Brussels offers visitors a lot more than the international politics and diplomacy that it’s better known for. A young, vibrant city, but one with almost 2000 years of history under its beret, a few days in the Belgian capital will leave you impressed and your camera full.
We didn’t mean to go to Brussels. In fact, it was almost by accident that we found ourselves wandering its pretty, gothic neoclassical streets.
After visiting friends in Stockholm, we were making our way south to Rotterdam when we discovered an anomaly with ticket prices.
It would cost a lot more to travel direct from Stockholm to the Netherlands than to fly further south to Belgium and catch a 2-hour train back north. Craziness, right?
And here’s the clincher:
Rotterdam’s airport is way out of the city – almost in The Hague – whereas its train station (award-winning BTW) is right in town.
I love it when these strange travel circumstances add up to an unexpected awesome bonus. And as we explored the delights of one of western Europe’s least visited capitals, we realised what a gift this particular travel bonus was.
So if you ever find yourself in Brussels – either on purpose or by accident – here’s where to go for the best photos of this beautiful little city.
And if you haven’t got time to read our guide, perhaps you’d prefer our quick photo guide to Brussels video.
Where to take the best photos in Brussels
1. Grand Place/Grote Markt
For architecture and the heart of Brussels
The most important square within the pentagonal limits of the old town, Grand Place (Grote Markt in Flemish Dutch) speaks of the true splendour of Brussels.
Grand Place is the first place to head to. Not only is its gothic and neo-renaissance 16th Century architecture stunning, it’s also the city’s epicentre and an excellent landmark to navigate from.
2. Rue au Beurre/Boterstraat
For shops, cobbles and little streets
Leading directly off the northern corner of Grand Place, Rue au Beurre – or Butter Road – and its narrow cobbled confines is lined with shops selling all the best of Belgium: chocolate, beer and frite!
It also leads to the second most important square in Brussels: Place de la Bourse. This is where the old butter markets used to be prior to the 19th Century and the Palaise de la Bourse now stands.
3. Palais de la Bourse/Beurs van Brussel
For street photography and architecture
The grand monumental columned entrance of the Palais de la Bourse looks out over the Place de la Bourse. Its steps are a favourite meeting place and weekday lunch spot for locals, and inside there are often excellent exhibitions.
The Bourse is a keystone of the beautification and commercialisation of Brussels in 1870s and used to be the home of the Belgian stock exchange. Beneath its foundations runs the enclosed River Senne. During the late 19th Century, efforts to sanitise the city meant covering this horribly polluted waterway.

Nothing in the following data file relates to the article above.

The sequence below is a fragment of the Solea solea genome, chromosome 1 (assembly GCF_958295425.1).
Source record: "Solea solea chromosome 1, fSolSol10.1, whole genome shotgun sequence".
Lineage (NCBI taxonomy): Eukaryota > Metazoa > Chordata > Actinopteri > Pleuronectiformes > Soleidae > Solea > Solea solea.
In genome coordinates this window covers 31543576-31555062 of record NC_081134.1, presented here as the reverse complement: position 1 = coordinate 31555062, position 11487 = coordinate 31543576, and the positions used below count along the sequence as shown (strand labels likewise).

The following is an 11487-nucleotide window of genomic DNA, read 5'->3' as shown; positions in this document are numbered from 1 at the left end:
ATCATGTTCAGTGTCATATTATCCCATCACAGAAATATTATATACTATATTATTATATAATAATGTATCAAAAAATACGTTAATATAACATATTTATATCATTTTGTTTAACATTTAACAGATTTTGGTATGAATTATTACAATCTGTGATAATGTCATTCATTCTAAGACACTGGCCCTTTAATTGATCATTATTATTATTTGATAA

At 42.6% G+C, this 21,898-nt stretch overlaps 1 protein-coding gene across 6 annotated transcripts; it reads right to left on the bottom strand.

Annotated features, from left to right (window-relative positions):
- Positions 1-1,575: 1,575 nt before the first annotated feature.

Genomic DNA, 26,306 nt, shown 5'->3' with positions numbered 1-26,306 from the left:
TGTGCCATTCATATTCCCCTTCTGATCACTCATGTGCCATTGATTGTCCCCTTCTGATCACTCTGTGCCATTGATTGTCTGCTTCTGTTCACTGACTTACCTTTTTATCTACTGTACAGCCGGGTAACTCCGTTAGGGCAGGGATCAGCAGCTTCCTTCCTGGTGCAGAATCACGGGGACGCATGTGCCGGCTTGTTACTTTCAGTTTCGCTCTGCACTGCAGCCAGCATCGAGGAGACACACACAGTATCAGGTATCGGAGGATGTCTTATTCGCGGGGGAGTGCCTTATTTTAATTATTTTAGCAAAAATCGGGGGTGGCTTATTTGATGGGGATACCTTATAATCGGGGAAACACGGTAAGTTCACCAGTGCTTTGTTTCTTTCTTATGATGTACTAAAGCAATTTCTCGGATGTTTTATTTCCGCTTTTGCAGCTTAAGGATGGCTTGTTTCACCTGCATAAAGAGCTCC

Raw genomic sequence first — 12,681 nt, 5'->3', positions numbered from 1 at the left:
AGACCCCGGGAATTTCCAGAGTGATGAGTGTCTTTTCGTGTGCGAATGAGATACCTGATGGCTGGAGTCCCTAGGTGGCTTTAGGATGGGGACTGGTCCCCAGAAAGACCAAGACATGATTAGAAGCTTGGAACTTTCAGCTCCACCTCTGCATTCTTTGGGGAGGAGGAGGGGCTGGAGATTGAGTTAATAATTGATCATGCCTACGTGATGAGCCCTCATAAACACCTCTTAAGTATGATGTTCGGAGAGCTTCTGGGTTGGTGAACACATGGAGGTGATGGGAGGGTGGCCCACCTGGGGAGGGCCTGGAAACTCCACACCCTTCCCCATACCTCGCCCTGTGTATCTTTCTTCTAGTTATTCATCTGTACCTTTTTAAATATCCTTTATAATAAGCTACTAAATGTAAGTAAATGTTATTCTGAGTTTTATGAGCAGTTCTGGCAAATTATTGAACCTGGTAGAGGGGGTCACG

4. Place Royale/Koningsplein
For views, grandeur and Sir Godfroid
This stately palace was built in 1780 and was the site of the coronation of Belgium’s first king. From the square you can see all the way down to the old town.
The statue of Sir Godfroid de Bouillon on horseback – a knight king of the first Crusade – is an icon of the city.
5. Manneken Pis and Rue de l’Etuve
For a famous statue and waffle shots
Another iconic Belgian statue is the Manneken Pis. One of the best-known statues in Brussels, the Manneken Pis is a urinating little boy and dates back to the early 1600s, though the original bronze lives in the city museum.
It’s one of three similarly engaged statues. The other two are Zinneke Pis (a dog cocking its leg) and the little girl – Jeanneke Pis – however, these two are 20th Century additions to the city.
Rue de l’Etuve is a pedestrianised street leading from Grand Place to Manneken Pis. It’s lined with waffle shops – each trying to out-do its competitors with its toppings and well worth a snack and a snap.
6. Parc du Bruxelles/ Warandepark
For park life and greenery
The largest urban park in the city centre, there are often fun activations in Parc du Bruxelles, so keep an eye out for concerts and festivals here.
The greenery and fountains contrast well with the beautiful architecture surrounding the park like the Palais de Bruxelles, the Chambre des Représentants de Belgique and various foreign embassies.
7. Les Galeries Royales Saint-Hubert/Koninklijke Sint-Hubertusgalerijen
For elegant retail and historic interiors
This 19th Century arcade with beautiful lofted glass ceiling is over 100m long and is home to beautiful boutiques, watch-makers and cafés.
It’s also a great street photography option if the weather’s turned sour.
If you’ve enjoyed this post, you should definitely check out our other guides on where to take the best photos.
- Where to take the best photos in Puglia, Italy
- Where to take the best photos and see the real Stockholm, Sweden
- How to improve your street photography when you’re travelling
And if you want more on our tips for Brussels, check out our 24-hour guide to Belgium’s capital here.
We hope this photography guide is helpful to you. If you think we’ve missed any important photo opp locations in Brussels, please let us know. Pop yours in the comments below. We always love a good tip.